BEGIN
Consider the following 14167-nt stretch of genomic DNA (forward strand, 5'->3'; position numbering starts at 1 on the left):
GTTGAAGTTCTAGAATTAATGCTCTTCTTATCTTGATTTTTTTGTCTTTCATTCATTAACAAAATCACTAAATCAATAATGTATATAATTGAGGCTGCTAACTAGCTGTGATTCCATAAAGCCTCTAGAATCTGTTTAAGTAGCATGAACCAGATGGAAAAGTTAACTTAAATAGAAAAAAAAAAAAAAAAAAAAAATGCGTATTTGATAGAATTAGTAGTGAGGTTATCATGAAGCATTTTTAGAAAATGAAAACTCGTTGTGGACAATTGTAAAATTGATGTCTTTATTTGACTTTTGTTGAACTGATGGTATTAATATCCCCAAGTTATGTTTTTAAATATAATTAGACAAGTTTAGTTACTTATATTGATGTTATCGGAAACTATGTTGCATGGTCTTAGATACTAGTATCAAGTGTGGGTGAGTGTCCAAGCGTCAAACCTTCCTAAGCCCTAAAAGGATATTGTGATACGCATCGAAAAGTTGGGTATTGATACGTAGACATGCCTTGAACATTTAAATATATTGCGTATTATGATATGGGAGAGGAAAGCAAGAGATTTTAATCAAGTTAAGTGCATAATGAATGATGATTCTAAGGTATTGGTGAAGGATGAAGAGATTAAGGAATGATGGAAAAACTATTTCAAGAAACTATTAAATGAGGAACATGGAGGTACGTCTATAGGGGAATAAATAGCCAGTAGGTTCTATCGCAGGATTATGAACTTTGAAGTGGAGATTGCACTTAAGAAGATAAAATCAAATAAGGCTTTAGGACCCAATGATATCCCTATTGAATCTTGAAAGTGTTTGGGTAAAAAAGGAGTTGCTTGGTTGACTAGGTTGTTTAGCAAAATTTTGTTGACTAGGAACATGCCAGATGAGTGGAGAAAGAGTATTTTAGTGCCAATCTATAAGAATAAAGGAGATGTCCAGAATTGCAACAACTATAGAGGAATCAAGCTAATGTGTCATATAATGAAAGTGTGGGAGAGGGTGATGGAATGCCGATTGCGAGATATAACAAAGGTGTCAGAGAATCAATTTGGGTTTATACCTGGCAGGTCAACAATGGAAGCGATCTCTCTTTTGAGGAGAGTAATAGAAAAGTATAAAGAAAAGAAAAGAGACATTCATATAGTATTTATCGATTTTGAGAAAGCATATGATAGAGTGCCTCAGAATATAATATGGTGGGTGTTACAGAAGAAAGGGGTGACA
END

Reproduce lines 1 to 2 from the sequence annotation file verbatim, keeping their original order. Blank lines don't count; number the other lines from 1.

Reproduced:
Consider the following 14167-nt stretch of genomic DNA (forward strand, 5'->3'; position numbering starts at 1 on the left):
GTTGAAGTTCTAGAATTAATGCTCTTCTTATCTTGATTTTTTTGTCTTTCATTCATTAACAAAATCACTAAATCAATAATGTATATAATTGAGGCTGCTAACTAGCTGTGATTCCATAAAGCCTCTAGAATCTGTTTAAGTAGCATGAACCAGATGGAAAAGTTAACTTAAATAGAAAAAAAAAAAAAAAAAAAAAATGCGTATTTGATAGAATTAGTAGTGAGGTTATCATGAAGCATTTTTAGAAAATGAAAACTCGTTGTGGACAATTGTAAAATTGATGTCTTTATTTGACTTTTGTTGAACTGATGGTATTAATATCCCCAAGTTATGTTTTTAAATATAATTAGACAAGTTTAGTTACTTATATTGATGTTATCGGAAACTATGTTGCATGGTCTTAGATACTAGTATCAAGTGTGGGTGAGTGTCCAAGCGTCAAACCTTCCTAAGCCCTAAAAGGATATTGTGATACGCATCGAAAAGTTGGGTATTGATACGTAGACATGCCTTGAACATTTAAATATATTGCGTATTATGATATGGGAGAGGAAAGCAAGAGATTTTAATCAAGTTAAGTGCATAATGAATGATGATTCTAAGGTATTGGTGAAGGATGAAGAGATTAAGGAATGATGGAAAAACTATTTCAAGAAACTATTAAATGAGGAACATGGAGGTACGTCTATAGGGGAATAAATAGCCAGTAGGTTCTATCGCAGGATTATGAACTTTGAAGTGGAGATTGCACTTAAGAAGATAAAATCAAATAAGGCTTTAGGACCCAATGATATCCCTATTGAATCTTGAAAGTGTTTGGGTAAAAAAGGAGTTGCTTGGTTGACTAGGTTGTTTAGCAAAATTTTGTTGACTAGGAACATGCCAGATGAGTGGAGAAAGAGTATTTTAGTGCCAATCTATAAGAATAAAGGAGATGTCCAGAATTGCAACAACTATAGAGGAATCAAGCTAATGTGTCATATAATGAAAGTGTGGGAGAGGGTGATGGAATGCCGATTGCGAGATATAACAAAGGTGTCAGAGAATCAATTTGGGTTTATACCTGGCAGGTCAACAATGGAAGCGATCTCTCTTTTGAGGAGAGTAATAGAAAAGTATAAAGAAAAGAAAAGAGACATTCATATAGTATTTATCGATTTTGAGAAAGCATATGATAGAGTGCCTCAGAATATAATATGGTGGGTGTTACAGAAGAAAGGGGTGACA